February 6, 2014
This could be a landmark year for Alcatel-Lucent, if the vendor can maintain the momentum it built up in 2013.
The company, which is in the midst of a major restructuring program (The Shift Plan), today reported improving margins for the fourth quarter and full year 2013 and announced it had found a buyer for its Enterprise division, one of the non-core units it is looking to offload so it can focus on its IP-based networking and managed services portfolio. (See Alcatel-Lucent Builds Future Around IP and Alcatel-Lucent Unveils Shift Plan.)
That buyer is Beijing-based communications systems supplier China Huaxin, which has struck a binding offer to acquire an 85% stake that values the Enterprise business at €268 million (US$362 million), while Alcatel-Lucent (NYSE: ALU) will retain a 15% stake. The deal is expected to close in the third quarter, once all the necessary negotiations and approval processes are complete. (See Euronews: Is Alcatel-Lucent's Enterprise Unit Sale Back On?)
AlcaLu recently announced the sale of another non-core business unit. (See AlcaLu Sells US Unit for $200M.)
On the financial front, AlcaLu reported improved gross and operating margins for the fourth quarter and full year, and even announced a net profit for the fourth quarter of €134 million ($182.4 million), though its sales were down year-on-year for the fourth quarter and flat for the full year. (See Alcatel-Lucent Reports Q4, Full-Year Results, though note that the sales growth percentages in the official release are for constant currency exchange rates that appear at odds with the reported numbers.)
In euro millions
Full Year 2013
Full Year 2012
The company noted that it had achieved fixed-cost savings of €363 million ($494 million) during 2013, higher than forecast. Much of those savings came from cutting staff: The company's headcount at the end of 2013 was about 64,000, down by 12,000 from a year earlier. (See Alcatel-Lucent to Cut 10,000 Jobs.)
The lower cost base and improving margins appeared to cheer AlcaLu's investors, as the vendor's share price rose by 12.9% to €3.42 on the Paris exchange, though some financial commentators put some of that down to short sellers (who have gambled against a recovery) looking to cover their positions.
But there's no doubt that the company still has plenty of work to do, a fact highlighted by a dip in year-on-year revenues for the company's flagship IP Routing unit, part of its Core networking division. While delivering an impressive €555 million ($755.5 million) in revenues in the fourth quarter, it represented a dip from the €619 million ($842.6 million) reported a year earlier.
For the year, though, that particular line of business generated revenues of €2.25 billion ($3.07 billion), up more than 5% from 2012. And CEO Michel Combes moved quickly to allay any fears that the router business might be stalling by expressing his confidence that further growth is more than possible: On today's earnings conference call he noted that he expected double-digit revenues growth from the sale of edge and core routers -- including those used in mobile evolved packet core deployments -- in 2014. "We expect to grow faster than the market," he noted.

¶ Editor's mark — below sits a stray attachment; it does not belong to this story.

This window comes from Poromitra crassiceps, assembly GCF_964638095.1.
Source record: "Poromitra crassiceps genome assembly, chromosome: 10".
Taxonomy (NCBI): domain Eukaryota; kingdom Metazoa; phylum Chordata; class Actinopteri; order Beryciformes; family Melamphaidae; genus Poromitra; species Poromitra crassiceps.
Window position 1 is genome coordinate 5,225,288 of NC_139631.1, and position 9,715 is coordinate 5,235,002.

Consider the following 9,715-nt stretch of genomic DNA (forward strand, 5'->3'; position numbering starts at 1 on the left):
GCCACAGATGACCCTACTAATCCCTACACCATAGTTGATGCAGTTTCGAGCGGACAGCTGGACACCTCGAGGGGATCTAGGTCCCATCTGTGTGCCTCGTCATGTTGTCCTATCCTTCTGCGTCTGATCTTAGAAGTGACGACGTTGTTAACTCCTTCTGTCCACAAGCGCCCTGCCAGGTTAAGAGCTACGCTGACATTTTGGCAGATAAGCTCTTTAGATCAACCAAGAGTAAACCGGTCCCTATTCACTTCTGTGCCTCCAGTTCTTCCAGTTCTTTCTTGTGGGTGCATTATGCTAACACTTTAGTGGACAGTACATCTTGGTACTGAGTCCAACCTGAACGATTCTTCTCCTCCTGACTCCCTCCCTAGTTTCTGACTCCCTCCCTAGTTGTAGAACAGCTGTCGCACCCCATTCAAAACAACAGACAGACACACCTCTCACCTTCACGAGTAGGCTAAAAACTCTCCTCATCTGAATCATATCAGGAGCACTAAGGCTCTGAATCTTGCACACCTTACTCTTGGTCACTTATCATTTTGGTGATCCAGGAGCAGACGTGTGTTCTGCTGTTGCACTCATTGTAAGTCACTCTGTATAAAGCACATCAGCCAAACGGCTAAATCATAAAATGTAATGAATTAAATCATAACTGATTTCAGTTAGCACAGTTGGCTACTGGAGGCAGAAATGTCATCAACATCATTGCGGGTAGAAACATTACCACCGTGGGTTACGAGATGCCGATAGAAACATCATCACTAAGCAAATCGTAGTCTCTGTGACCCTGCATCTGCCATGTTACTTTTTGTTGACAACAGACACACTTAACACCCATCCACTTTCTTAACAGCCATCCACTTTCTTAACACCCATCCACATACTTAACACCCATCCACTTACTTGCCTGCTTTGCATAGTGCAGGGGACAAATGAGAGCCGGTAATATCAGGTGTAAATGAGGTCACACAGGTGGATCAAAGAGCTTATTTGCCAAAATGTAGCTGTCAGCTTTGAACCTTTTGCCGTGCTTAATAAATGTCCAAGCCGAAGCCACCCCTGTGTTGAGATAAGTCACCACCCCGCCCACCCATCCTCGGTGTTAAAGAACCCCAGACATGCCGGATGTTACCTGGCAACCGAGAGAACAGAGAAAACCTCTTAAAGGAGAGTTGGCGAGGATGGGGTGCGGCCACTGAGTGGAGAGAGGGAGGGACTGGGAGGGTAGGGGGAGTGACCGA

He also told investors and analysts that he expected operator capex in North America to remain "robust" this year, "at least comparable" to 2013 spending levels. And, of course, some of that spending is set to go to Alcatel-Lucent from Verizon Communications Inc. (NYSE: VZ), which recently selected the vendor as a key optical transport supplier. (See Analyst: Infinera Loses VZ Deal to AlcaLu.)
Combes kicked back suggestions that AlcaLu had landed that deal by undercutting its rivals. He said the deal was won because of the deep and trusting relationship with Verizon and "the strength of the product."
Combes is also hoping to pick up some new business from Vodafone Group plc (NYSE: VOD) as it starts to invest in its European network upgrades and expansion. (See Vodafone Ups 'Project Spring' Capex to $11B+.)
The CEO noted that AlcaLu is in "close discussions" with Vodafone (along with all other major suppliers) and that he expects to "get some benefit" from Vodafone's spending plans. He is also confident that Vodafone's plans will force other European operators to increase their investments to remain competitive and that the market across Europe would grow as a result.
Combes also expects to book sales from the second wave of 4G network investments in China this year and benefit from ongoing and new spending in mobile broadband rollouts in North America (from Sprint Corp. (NYSE: S) and T-Mobile US Inc. , as long as M&A doesn't get in the way) and also from LTE investments in Europe. "We also expect to see early movement in the market for small cells" in 2014, he noted, without expanding on exactly what that movement might entail. (See How Heavy Reading Called Small Cells Right.)
Not everyone is bullish about Alcatel-Lucent's financial trajectory, though: Combes still has a lot of convincing to do. (See Short Shift: Analyst Doubts AlcaLu's Cost-Cutting Ability.)
— Ray Le Maistre, Editor-in-Chief, Light Reading
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